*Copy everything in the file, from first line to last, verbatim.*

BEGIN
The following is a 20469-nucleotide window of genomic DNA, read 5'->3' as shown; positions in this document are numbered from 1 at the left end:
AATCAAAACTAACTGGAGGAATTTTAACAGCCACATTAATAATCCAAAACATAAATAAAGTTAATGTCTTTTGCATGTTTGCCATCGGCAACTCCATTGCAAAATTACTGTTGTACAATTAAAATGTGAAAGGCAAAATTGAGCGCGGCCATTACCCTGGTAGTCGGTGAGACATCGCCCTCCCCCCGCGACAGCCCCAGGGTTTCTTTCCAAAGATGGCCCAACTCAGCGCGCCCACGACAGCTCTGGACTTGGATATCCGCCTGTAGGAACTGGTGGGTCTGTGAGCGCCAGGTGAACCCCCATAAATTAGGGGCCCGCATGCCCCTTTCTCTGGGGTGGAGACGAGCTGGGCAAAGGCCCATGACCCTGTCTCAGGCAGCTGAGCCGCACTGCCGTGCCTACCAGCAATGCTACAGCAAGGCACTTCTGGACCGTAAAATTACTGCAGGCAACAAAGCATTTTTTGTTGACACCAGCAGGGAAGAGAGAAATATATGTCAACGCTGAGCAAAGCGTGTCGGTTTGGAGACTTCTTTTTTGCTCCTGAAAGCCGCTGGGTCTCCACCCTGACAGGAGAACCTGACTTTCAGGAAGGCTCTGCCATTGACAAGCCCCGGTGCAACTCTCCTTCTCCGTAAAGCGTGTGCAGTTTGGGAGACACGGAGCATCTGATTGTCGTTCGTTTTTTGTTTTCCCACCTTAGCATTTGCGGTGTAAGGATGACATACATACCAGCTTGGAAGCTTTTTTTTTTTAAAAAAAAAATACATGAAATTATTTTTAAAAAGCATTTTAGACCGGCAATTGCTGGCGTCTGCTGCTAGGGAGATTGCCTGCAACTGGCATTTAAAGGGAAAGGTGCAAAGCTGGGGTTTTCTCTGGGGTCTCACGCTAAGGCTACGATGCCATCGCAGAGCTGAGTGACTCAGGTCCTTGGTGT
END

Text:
The following is a 20469-nucleotide window of genomic DNA, read 5'->3' as shown; positions in this document are numbered from 1 at the left end:
AATCAAAACTAACTGGAGGAATTTTAACAGCCACATTAATAATCCAAAACATAAATAAAGTTAATGTCTTTTGCATGTTTGCCATCGGCAACTCCATTGCAAAATTACTGTTGTACAATTAAAATGTGAAAGGCAAAATTGAGCGCGGCCATTACCCTGGTAGTCGGTGAGACATCGCCCTCCCCCCGCGACAGCCCCAGGGTTTCTTTCCAAAGATGGCCCAACTCAGCGCGCCCACGACAGCTCTGGACTTGGATATCCGCCTGTAGGAACTGGTGGGTCTGTGAGCGCCAGGTGAACCCCCATAAATTAGGGGCCCGCATGCCCCTTTCTCTGGGGTGGAGACGAGCTGGGCAAAGGCCCATGACCCTGTCTCAGGCAGCTGAGCCGCACTGCCGTGCCTACCAGCAATGCTACAGCAAGGCACTTCTGGACCGTAAAATTACTGCAGGCAACAAAGCATTTTTTGTTGACACCAGCAGGGAAGAGAGAAATATATGTCAACGCTGAGCAAAGCGTGTCGGTTTGGAGACTTCTTTTTTGCTCCTGAAAGCCGCTGGGTCTCCACCCTGACAGGAGAACCTGACTTTCAGGAAGGCTCTGCCATTGACAAGCCCCGGTGCAACTCTCCTTCTCCGTAAAGCGTGTGCAGTTTGGGAGACACGGAGCATCTGATTGTCGTTCGTTTTTTGTTTTCCCACCTTAGCATTTGCGGTGTAAGGATGACATACATACCAGCTTGGAAGCTTTTTTTTTTTAAAAAAAAAATACATGAAATTATTTTTAAAAAGCATTTTAGACCGGCAATTGCTGGCGTCTGCTGCTAGGGAGATTGCCTGCAACTGGCATTTAAAGGGAAAGGTGCAAAGCTGGGGTTTTCTCTGGGGTCTCACGCTAAGGCTACGATGCCATCGCAGAGCTGAGTGACTCAGGTCCTTGGTGT